A monitor with gaming pedigree?
Computer monitors are behind the TV curve as far as 3D adoption is concerned. Visit an electrical retailer's website and 3D TVs - ones that are usually specified with HDMI v1.4a and a panel refresh rate of 120Hz - are forced into view. Notwithstanding NVIDIA's best efforts at popularising 3D for the PC, most monitor manufacturers tend to focus on full-HD screens (1,920x1,080-resolution) whose main attributes revolve around low response times and, crucially, aggressive price; you don't need to spend even £100 in order to pick up a reasonable full-HD 23in monitor.
Iiyama, however, is aiming to encourage the gamer to invest in a larger monitor for their adrenaline-packed thrills and spills. The 27in ProLite E2773HDS, available for just over £200, offers greater screen size but the same resolution as a bevy of budget offerings. Advertised with a 1ms response time, the focus is squarely on gamers for lag- and ghosting-free playing. Stepping it up a notch, in terms of specification and price, is the £300 ProLite G2773HS monitor, equipped with a super-fast, super-smooth 120Hz panel.
Designed with function over form, the G2773HS is an unprepossessing monitor. The plain exterior is punctured with five touch-sensitive buttons in the bottom-right corner. These provide reasonably intuitive control over the settings, though a larger on-screen display, centred, would not go amiss. A plastic stand simply clicks into the neck of the monitor and into place, making installation an absolute doddle. The monitor can't be rotated or height-adjusted, unlike the B2776HDS, though Iiyama provides 20° of upward tilt. Poke the fingerprint-friendly plastic bezel and the lightweight base, which is perfectly adequate at holding the screen in place, causes the monitor to wobble for a few seconds. Build quality, then, could be better, but tn the plus side the G2773HS includes a standard VESA mount on the back and packs in a couple of 2.5W speakers discreetly into the chassis.
Iiyama harnesses the usual HDMI, VGA and DVI outputs familiar on the remainder of the ProLite 27in range. Bear in mind that obtaining the attention-grabbing 120Hz refresh rate requires the use of DVI - dual-link DVI, more specifically - and Iiyama bundles the relevant cable in the box. 120Hz and 3D tend to make for good bedfellows, but this monitor isn't certified for NVIDIA's 3D Vision or AMD's competing HD3D usage. Potential purchasers may not care one iota for 3D, but it's a tickbox that, for this model, is conspicuous by its absence.
Instead, it seems as if Iiyama is looking to woo the gamer who requires silky-smooth refresh rates and super-quick response times. Most monitors ship with a default 60Hz refresh rate, meaning they refresh the image on the screen 60 times a second. Modern high-end graphics cards can produce frame-rates far in excess of 60fps, especially at a full-HD resolution, so it makes sense to pair them with a monitor that has a double-fast refresh rate.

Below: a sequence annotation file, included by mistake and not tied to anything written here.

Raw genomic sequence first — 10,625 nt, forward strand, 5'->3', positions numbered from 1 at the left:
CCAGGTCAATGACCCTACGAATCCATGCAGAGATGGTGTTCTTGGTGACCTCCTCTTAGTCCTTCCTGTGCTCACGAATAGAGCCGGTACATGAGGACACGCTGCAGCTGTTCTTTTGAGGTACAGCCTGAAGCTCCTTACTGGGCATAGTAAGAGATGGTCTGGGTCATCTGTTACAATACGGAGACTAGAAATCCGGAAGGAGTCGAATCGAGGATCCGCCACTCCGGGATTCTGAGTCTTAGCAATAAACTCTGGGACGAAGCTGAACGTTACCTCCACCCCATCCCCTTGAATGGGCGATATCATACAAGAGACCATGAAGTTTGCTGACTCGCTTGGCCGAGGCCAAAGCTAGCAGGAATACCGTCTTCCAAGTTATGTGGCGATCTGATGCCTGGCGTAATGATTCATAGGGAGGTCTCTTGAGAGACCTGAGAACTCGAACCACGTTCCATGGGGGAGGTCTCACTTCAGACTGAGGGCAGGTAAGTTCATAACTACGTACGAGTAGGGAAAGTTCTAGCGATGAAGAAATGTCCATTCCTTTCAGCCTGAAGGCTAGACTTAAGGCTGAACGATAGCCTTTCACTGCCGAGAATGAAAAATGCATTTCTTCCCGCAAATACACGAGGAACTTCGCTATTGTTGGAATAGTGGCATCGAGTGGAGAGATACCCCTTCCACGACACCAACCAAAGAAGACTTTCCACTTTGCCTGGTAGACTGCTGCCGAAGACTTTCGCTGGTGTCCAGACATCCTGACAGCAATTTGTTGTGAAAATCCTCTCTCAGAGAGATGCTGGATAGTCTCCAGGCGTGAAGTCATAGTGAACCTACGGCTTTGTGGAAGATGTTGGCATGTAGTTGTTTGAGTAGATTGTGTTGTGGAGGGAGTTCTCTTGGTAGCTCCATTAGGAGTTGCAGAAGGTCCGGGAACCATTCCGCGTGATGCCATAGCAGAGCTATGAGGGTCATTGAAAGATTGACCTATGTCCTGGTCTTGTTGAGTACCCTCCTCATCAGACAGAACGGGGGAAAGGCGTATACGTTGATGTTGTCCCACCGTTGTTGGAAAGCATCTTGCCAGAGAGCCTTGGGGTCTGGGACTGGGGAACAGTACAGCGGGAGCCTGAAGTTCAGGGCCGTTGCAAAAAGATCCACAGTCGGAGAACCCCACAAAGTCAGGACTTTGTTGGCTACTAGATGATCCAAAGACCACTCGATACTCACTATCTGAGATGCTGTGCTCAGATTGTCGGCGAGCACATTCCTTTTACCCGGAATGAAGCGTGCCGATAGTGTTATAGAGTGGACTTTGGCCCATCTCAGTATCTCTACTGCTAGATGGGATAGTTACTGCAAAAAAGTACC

Impressions and usage
Switch it on and the factory-calibrated settings don't do the monitor any favours. The LED-backlit twisted nematic (TN) panel, which is thankfully non-reflective, produces colours that are muted and cool, and a pink-ish hue permeates across the screen. One needs to have a good fumble with the colour options before the G2773HS produces an acceptable picture. Annoyingly, moving between parameters doesn't affect an instant change; you need to actually select the option - warm, cool, and normal, for example - before it shows on the panel itself. The viewing angle is decent when looked at it sideways but poor from a vertical standpoint.
Fine-tune the screen settings and things look up. The 120Hz refresh rate and quick response time pay dividends when snapping windows or moving icons from one side of the screen to the other. Alt+Tab between different screens and the alacrity is impressive. Compare the 2D performance against, say, a BenQ EW5430 24in monitor and the Iiyama feels just a hair nippier. The exact 'performance' improvement in nigh-on impossible to quantify, but it's present nonetheless.
As we alluded to earlier, the G2773HS is aimed at gamers, so we fired up our high-end test-rig and played through Crysis 2, Battlefield 3 and Just Cause 2, with and without V-Sync enabled. With a Radeon HD 7970 GHz Edition making light work of medium-quality settings and consistently producing frame-rates in excess of 75fps, gaming was lush and smooth, helped by the trifecta of minimal input lag, fast response time and 120Hz refresh rate.
Play on for a few hours and the gaming smoothness becomes expected and ingrained. Switch back to a 60Hz monitor and, while not wholly scientific, gaming feels just a bit off, as if the monitor is out of kilter with responses. That is not to say the Iiyama is perfect; colours remain subdued and the contrast ratio isn't brilliant, which are two known problems in using TN-type panels.
Audio-wise, the twin speakers offer reasonable clarity when connected to high-definition on-board sound from the PC. There's a lack of heft and bass, understandably so, though the pair are adequate if using the monitor as a DVD playback device or ad hoc TV screen. Energy-wise, the screen pulls around 30W in use.